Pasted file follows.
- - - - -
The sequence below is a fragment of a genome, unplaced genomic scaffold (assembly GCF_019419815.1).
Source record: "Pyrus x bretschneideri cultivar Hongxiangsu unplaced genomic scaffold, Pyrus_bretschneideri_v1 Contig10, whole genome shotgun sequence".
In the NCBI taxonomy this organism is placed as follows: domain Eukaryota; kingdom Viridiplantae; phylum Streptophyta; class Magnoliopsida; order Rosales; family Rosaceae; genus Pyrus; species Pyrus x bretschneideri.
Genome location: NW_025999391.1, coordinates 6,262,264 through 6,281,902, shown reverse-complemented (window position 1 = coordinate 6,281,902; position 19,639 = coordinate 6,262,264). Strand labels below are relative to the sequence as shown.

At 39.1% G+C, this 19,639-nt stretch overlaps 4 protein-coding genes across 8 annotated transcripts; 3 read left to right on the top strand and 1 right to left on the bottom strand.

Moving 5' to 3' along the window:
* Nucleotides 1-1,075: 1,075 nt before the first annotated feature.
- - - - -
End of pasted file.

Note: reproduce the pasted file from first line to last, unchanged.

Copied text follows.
The sequence below is a fragment of a genome, unplaced genomic scaffold (assembly GCF_019419815.1).
Source record: "Pyrus x bretschneideri cultivar Hongxiangsu unplaced genomic scaffold, Pyrus_bretschneideri_v1 Contig10, whole genome shotgun sequence".
In the NCBI taxonomy this organism is placed as follows: domain Eukaryota; kingdom Viridiplantae; phylum Streptophyta; class Magnoliopsida; order Rosales; family Rosaceae; genus Pyrus; species Pyrus x bretschneideri.
Genome location: NW_025999391.1, coordinates 6,262,264 through 6,281,902, shown reverse-complemented (window position 1 = coordinate 6,281,902; position 19,639 = coordinate 6,262,264). Strand labels below are relative to the sequence as shown.

At 39.1% G+C, this 19,639-nt stretch overlaps 4 protein-coding genes across 8 annotated transcripts; 3 read left to right on the top strand and 1 right to left on the bottom strand.

Moving 5' to 3' along the window:
* Nucleotides 1-1,075: 1,075 nt before the first annotated feature.